How To Clean and Lube Your Motorcycle Chain
It’s easy to ignore your motorcycle chain but it requires just as much attention as other key components on your motorcycle. Use our how to guide to motorcycle chain maintenance and care.
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Cleaning and lubricating your drive chain will extend the working life of your motorcycle drive chain and sprockets. How To Clean and Lube Your Motorcycle Chain is not always as straight forward as it may seem. Given that a dirty chain and sprockets will reduce the ability of your engine to efficiently transfer drive power to your rear wheel, sapping the power you enjoy so much.
Need to Know: Properly adjusted free-play in your drive chain is also important, and you will become familiar with the feel of your chain while you’re cleaning and lubricating it. Over time as your motorcycle drive chain wears it will become stretched and feel loose. Sometimes chains wear unevenly, and you may feel spots that are more ‘wriggly’ than others. Your sprocket will wear too; the tips and the sides of the teeth will wear and change shape.
If you clean your motorcycle chain regularly you will get to know when it needs to be tightened or if it is too tight (chains don’t tighten themselves, but they can be improperly adjusted). How long your chain and sprockets will last depends mostly on the size and configuration of your motor, and partly on the quality of the chain, but you can greatly extend the lifespan of any chain and sprocket with regular cleaning and lubrication.
WHAT YOU NEED:
OLD CLOTHS: you can use old socks, cut up old t-shirts but you will need cleaning cloths which are ready to be disposed of (this is the last step in the life of a ‘shop-rag’).
OIL:The least expensive motor oil will work fine. Also, other useful cleaning tools include an old toothbrush, nail brush or paint brush. Just make sure the brush you use will not leave bristles behind in your chain.
SOLVENT: If your chain is really dirty you may need a solvent and not oil to clean it but be very careful to use something suitable for an O-RING chain. If you’re not sure, assume you have an o-ring chain, a non-o-ring chain would be very uncommon on a modern street-bike.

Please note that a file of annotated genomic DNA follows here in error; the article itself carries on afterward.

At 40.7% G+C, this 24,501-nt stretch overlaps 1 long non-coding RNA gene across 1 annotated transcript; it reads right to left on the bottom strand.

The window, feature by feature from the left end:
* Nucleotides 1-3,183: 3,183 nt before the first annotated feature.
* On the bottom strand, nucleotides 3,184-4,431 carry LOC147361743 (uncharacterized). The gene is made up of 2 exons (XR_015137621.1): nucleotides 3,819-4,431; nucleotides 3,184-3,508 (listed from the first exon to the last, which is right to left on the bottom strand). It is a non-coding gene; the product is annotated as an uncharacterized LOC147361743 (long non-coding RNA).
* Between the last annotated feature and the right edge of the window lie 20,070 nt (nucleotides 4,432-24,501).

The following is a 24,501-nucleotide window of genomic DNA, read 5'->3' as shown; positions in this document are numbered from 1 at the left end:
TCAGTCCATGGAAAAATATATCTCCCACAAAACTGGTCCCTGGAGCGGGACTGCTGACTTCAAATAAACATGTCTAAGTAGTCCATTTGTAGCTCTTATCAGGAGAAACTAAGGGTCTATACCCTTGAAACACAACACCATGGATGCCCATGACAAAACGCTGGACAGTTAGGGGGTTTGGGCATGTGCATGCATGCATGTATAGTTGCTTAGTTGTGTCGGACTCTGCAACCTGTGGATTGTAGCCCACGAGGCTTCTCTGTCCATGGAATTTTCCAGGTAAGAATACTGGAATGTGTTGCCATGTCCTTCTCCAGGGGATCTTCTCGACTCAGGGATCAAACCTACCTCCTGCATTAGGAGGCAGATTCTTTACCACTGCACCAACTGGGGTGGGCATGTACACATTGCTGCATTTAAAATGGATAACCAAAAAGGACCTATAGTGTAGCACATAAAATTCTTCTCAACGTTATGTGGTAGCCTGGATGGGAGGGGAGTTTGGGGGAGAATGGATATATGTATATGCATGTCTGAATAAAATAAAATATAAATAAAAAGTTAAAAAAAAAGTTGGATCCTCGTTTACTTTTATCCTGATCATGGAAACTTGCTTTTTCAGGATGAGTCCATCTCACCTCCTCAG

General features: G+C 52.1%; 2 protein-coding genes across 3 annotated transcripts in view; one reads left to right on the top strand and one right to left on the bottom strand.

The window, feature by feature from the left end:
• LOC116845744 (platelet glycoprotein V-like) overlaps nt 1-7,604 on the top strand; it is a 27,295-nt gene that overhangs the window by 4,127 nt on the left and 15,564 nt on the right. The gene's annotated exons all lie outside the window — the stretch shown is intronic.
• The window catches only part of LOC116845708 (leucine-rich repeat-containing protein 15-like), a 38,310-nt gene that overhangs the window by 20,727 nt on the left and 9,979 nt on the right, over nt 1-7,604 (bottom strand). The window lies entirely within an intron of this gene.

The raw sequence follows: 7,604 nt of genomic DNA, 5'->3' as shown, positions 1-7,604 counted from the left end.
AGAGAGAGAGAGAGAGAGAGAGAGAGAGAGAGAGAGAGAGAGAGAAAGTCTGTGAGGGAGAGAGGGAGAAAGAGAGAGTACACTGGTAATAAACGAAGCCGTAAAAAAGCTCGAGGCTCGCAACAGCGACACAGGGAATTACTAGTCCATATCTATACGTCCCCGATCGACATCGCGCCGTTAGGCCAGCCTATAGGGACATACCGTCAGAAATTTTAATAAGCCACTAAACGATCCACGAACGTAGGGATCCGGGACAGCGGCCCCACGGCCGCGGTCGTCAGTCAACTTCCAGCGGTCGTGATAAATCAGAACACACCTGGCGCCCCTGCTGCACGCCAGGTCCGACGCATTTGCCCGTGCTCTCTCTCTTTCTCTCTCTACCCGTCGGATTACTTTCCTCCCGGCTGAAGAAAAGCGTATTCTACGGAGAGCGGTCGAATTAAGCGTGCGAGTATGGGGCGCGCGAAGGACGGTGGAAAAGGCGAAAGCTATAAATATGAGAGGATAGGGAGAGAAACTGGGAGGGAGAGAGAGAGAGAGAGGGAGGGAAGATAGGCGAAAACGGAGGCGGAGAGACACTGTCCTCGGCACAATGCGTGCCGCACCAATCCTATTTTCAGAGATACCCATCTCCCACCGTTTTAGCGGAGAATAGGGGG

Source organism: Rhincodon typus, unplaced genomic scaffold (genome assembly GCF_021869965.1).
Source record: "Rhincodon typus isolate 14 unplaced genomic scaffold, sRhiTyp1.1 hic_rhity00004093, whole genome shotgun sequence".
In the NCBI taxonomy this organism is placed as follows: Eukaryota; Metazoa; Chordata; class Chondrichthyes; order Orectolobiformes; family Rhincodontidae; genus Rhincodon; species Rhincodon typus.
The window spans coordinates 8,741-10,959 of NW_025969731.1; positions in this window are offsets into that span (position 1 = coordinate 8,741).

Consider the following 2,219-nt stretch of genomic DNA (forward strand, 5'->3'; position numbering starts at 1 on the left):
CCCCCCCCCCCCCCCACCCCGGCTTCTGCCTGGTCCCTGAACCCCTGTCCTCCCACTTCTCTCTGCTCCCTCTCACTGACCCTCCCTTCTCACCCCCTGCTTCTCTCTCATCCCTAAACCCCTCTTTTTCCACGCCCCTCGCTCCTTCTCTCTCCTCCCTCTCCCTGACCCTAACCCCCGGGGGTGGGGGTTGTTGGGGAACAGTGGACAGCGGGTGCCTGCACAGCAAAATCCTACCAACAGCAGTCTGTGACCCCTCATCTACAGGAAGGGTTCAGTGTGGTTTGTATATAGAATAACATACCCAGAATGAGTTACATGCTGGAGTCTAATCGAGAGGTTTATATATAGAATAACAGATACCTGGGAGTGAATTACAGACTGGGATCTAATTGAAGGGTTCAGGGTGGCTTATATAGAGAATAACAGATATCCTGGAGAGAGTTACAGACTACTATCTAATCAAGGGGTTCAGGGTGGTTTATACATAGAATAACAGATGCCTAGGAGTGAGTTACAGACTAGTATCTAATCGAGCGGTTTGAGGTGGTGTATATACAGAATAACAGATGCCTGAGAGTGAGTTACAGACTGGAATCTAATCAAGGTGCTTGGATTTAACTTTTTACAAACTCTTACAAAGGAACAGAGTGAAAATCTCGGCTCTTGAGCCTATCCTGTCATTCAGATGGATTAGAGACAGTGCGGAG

Precautions: Anything that should go on your chain should NOT go on your tires. Be very careful not to get chain lubricant or oil from your chain (or hands, or cloth or…) onto your tires. If you do get anything oily on your tires, wash immediately with soap and water.
What To Do
- First, read the section in your motorcycle’s owners manual about cleaning and adjusting your drive chain – that’s where you’ll find pointers specific to your make and model of motorcycle.
- If you have a rear wheel stand, or a bike with a centre stand, chain cleaning will be a bit easier, you can put your transmission in neutral and access the entire length of the chain by turning the rear wheel. If not, you will walk your bike backwards and forwards a few inches at a time until you’ve been able to reach the entire length of the chain.
- Using an old cloth or an old sock (you’ll be throwing it away after this!) soak an area the size of the palm of your hand with clean motor oil, wrapping the oily area of the cloth around the exposed part of the chain, begin to wipe and rub off the black gunk on your chain. If your chain has not been cleaned or lubed recently, the black grime may be very hard to wipe off, so be prepared to be persistent. Soaking grime with oil will make it easier to remove.
- Clean the accessible portions of chain and rear sprocket, then move the bike forward a few inches to expose a new section of chain to clean. If your bike is on the centre stand or a wheel stand, it will be easier to access the entire length of the chain, but be careful not to pinch your fingers or put oily hands on your tire.
- Turn the wheel with one hand, by spinning the tire, (make certain your fingers and your cleaning cloth are out of the way and won’t get caught between the chain and sprocket) using the other hand to manage the cleaning.
- Don’t stop cleaning until you see clean bare metal on all surfaces on the chain – internal dirt is the problem, but you can’t get at that until you’ve removed all the external dirt.
- Scrubbing the chain with an old nail-brush or an old paint brush will help push dirt out from between the plates of the chain, where you really want to clean.
Lubricate your chain with a good quality motorcycle chain lubricant spray, by spraying forward and down onto the top of the lower run of the chain, walking your bike until you have sprayed the full length of the chain. Wipe away all the excess lubricant after.
One last step – just give your rear tire a quick inspection to make sure it’s not greasy anywhere and you’re done. You are probably dirty by now, but your chain isn’t, and that means your bike will work better and last longer, and that’s worth a bit of dirt isn’t it?
There are also kits you can purchase designed by motorcyclists which aim to make this process a little easier, well, not on your budget. Check out the KettenMax kits just for your chain.
Now go get clean – and then take your bike out for a ride!
**Note: when sourcing info for this article, we came across many images of hands with missing fingers due to motorcycle chain mishaps! Please use caution, it is very important your motorcycle is not running and you keep your hands away from the chain when the wheel is moving.